Nevertheless, regarding duties of care, the BGH put domain registrars into the same group as access providers (paras. 28 et seq.). The domain name system would have to be efficiently administered. In contrast to a hosting provider, the registrar would merely connect the domain and would not store the infringing content. The contractual link to the infringer would not justify more extensive duties of care than for access providers.
This does not seem entirely convincing. In particular, the direct (or indirect) contractual link between the registry and the infringer speaks in favour of more extensive duties of care, because the registry should bear the risk of choosing their contractual partner.
Subsidiarity requirement: One of the consequences of applying the same duties of care to domain registrars as those that apply for access providers is the so-called subsidiarity requirement (“Subsidiaritaetserfordernis”). In short, this means the following: the rightholder is required first to take legal action without success against the operator of the website that has directly infringed copyright law, before they can turn against the registrar. Additionally, it is also necessary to take action against those who have contributed to the infringements by that operation through the provision of services, such as hosting providers. This subsidiarity requirement involves at least an obligation to take all proportionate action. Only if such proportionate action is unsuccessful will the rightholder be able to invoke injunction claims against the domain registrar.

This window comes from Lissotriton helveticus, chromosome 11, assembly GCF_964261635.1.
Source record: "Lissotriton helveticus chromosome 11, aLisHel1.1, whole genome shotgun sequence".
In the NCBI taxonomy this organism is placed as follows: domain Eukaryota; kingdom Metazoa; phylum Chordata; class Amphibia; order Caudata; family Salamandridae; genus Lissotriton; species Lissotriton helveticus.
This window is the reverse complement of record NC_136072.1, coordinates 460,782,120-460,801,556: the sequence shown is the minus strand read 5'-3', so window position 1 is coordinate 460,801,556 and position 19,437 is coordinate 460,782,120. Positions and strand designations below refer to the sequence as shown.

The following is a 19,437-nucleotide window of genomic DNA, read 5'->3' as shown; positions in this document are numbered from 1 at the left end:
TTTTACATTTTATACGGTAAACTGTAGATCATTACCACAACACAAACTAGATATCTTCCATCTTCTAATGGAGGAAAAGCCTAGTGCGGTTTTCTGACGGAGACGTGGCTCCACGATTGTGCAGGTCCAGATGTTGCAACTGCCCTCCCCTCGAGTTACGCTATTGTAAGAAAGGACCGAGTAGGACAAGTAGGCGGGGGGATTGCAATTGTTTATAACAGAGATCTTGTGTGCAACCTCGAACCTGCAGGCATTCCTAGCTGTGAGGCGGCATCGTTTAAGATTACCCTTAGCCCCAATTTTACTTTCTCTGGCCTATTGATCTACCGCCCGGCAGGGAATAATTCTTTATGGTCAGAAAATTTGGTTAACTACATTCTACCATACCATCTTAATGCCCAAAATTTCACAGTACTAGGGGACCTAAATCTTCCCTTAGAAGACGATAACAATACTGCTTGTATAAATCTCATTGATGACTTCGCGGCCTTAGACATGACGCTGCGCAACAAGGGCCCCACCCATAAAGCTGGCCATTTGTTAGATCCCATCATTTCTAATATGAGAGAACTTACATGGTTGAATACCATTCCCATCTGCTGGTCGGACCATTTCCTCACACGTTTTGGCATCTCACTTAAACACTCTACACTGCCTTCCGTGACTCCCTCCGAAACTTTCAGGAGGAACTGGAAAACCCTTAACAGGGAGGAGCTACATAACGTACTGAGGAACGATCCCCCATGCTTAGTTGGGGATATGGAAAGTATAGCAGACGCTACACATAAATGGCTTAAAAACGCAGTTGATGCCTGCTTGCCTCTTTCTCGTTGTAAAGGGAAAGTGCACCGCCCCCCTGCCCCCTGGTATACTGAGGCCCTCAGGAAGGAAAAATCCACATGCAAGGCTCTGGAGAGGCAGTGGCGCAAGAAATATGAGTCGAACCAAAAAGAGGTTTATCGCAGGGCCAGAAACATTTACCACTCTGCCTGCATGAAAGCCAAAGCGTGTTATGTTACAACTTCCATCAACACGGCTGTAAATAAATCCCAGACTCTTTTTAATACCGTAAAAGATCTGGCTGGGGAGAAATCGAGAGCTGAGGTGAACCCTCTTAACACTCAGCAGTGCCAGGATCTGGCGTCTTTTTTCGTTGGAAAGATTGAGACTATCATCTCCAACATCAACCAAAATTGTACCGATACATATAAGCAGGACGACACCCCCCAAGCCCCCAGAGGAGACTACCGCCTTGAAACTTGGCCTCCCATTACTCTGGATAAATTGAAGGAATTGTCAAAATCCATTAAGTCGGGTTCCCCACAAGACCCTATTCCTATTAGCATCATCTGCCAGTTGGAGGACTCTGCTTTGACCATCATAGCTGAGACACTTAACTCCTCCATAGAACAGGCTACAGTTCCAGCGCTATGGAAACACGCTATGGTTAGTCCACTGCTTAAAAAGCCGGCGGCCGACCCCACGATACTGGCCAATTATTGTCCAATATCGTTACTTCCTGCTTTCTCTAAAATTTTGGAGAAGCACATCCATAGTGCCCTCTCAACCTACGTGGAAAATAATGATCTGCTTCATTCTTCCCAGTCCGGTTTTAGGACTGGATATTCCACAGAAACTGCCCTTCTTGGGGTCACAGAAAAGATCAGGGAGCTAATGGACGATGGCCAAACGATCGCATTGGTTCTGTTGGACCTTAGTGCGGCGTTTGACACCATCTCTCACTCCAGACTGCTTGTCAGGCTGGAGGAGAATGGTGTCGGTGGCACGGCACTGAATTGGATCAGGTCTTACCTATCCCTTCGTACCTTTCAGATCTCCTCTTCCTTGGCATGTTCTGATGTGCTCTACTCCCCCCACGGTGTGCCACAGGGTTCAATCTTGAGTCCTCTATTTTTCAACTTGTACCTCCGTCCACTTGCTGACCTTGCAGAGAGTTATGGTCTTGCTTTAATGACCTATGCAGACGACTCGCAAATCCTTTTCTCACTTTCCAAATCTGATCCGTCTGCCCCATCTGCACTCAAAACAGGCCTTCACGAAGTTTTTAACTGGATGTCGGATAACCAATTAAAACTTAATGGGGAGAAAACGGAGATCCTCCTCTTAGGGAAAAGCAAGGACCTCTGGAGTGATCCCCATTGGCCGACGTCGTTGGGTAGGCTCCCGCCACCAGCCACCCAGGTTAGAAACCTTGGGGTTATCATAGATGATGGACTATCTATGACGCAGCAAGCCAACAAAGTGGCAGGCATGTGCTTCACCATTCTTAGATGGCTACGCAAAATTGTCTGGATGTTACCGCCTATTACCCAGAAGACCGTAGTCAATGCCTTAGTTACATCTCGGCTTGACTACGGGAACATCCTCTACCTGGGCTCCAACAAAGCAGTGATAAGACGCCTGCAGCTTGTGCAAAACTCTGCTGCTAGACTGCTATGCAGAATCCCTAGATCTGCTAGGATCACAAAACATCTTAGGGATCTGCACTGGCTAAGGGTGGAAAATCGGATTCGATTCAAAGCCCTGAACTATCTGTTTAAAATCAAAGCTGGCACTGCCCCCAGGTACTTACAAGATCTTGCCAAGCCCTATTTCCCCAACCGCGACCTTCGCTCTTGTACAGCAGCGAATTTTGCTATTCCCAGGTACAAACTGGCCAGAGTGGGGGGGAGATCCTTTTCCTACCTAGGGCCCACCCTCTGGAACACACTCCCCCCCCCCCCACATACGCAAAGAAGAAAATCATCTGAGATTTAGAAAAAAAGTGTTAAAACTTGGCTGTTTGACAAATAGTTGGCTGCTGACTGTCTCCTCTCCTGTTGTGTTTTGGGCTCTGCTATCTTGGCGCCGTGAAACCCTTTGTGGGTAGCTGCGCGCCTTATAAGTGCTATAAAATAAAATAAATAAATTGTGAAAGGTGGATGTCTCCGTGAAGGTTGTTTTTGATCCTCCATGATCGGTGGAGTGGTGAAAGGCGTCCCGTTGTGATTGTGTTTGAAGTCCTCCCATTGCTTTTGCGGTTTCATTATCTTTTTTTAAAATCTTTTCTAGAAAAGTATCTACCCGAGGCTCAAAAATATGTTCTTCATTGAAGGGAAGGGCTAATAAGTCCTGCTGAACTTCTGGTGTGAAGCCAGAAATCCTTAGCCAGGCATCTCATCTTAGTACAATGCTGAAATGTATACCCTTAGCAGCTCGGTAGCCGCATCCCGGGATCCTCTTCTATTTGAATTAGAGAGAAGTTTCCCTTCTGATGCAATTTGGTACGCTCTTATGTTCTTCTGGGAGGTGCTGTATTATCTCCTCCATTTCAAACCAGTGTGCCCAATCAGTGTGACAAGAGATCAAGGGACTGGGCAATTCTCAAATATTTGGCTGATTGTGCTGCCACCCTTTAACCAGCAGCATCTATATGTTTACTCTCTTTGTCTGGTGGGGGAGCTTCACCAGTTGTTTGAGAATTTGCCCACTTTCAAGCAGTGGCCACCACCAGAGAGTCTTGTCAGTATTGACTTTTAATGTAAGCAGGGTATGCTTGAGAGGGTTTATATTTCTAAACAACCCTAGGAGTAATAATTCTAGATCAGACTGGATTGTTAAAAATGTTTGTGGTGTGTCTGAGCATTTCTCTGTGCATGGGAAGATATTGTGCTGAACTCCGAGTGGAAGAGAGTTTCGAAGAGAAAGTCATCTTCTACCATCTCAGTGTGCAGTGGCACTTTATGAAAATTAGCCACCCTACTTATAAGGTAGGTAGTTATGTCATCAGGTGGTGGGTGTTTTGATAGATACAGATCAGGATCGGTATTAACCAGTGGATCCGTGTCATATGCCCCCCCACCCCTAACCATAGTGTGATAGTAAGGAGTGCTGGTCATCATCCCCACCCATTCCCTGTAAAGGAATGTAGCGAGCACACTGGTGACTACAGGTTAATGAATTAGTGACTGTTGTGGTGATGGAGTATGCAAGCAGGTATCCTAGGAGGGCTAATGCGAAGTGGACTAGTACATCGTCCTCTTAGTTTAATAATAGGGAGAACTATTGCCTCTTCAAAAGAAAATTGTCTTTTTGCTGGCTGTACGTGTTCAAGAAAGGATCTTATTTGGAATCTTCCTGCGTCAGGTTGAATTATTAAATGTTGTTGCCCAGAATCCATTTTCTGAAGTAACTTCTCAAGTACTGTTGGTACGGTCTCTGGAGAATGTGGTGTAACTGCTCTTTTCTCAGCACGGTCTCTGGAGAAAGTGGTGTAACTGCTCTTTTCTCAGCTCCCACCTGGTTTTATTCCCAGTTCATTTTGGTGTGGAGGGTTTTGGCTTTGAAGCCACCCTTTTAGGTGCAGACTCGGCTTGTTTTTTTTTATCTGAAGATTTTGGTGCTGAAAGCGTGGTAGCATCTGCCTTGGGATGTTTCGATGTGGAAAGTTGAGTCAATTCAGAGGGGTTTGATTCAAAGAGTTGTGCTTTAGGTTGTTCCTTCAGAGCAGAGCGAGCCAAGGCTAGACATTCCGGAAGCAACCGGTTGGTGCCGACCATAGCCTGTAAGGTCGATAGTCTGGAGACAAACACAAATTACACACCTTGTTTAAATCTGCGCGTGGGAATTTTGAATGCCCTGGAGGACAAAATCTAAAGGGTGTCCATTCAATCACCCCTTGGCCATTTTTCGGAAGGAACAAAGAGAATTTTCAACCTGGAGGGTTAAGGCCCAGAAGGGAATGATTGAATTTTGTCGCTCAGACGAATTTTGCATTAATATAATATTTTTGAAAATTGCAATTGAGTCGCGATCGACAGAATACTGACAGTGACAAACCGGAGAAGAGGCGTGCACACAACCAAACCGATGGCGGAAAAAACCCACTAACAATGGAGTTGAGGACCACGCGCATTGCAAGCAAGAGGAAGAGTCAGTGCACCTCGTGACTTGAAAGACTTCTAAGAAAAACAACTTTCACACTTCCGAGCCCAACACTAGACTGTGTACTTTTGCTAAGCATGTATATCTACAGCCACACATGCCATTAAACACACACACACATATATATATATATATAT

The subsidiarity requirement as set up by the German BGH for access providers and (now) domain registrars has not been followed by case law in other EU member states on Article 8 (3) InfoSoc Directive. The Austrian Federal Supreme Court (OGH) has explicitly rejected a subsidiarity requirement (Austrian Oberster Gerichtshof (OGH), decision of 24 October 2017, 4 OB 121/17y, para 6.3., available here). The British High Court (at the time still a court of an EU member state) has merely assessed criteria of efficiency (“comparative efficacy and burden of the alternative measures”), but not applied a subsidiarity rule (High Court of Justice London (Chancery Division), decision of 17 October 2014 –  EWHC 3354 (Ch) Cartier vs. British Sky, available here). It is also questionable if the German BGH is free to set its own criteria for the duties of care that found such injunction claims. The proportionality of holding such providers responsible seems to be grounded in the harmonized framework of Article 8 (3) InfoSoc Directive and not part of the conditions and modalities which are left to the national law of the member states pursuant to Recital 59 InfoSoc Directive (same opinion Ohly Juristische Zeitschrift (JZ) 2019, 251, 254; J.B. Nordemann Gewerblicher Rechtsschutz und Urheberrecht (GRUR) GRUR 2021, 18, 21). While the BGH did not refer the case to the CJEU, it would be good to have this issue clarified by the CJEU pursuant to Article 267 TFEU in the future.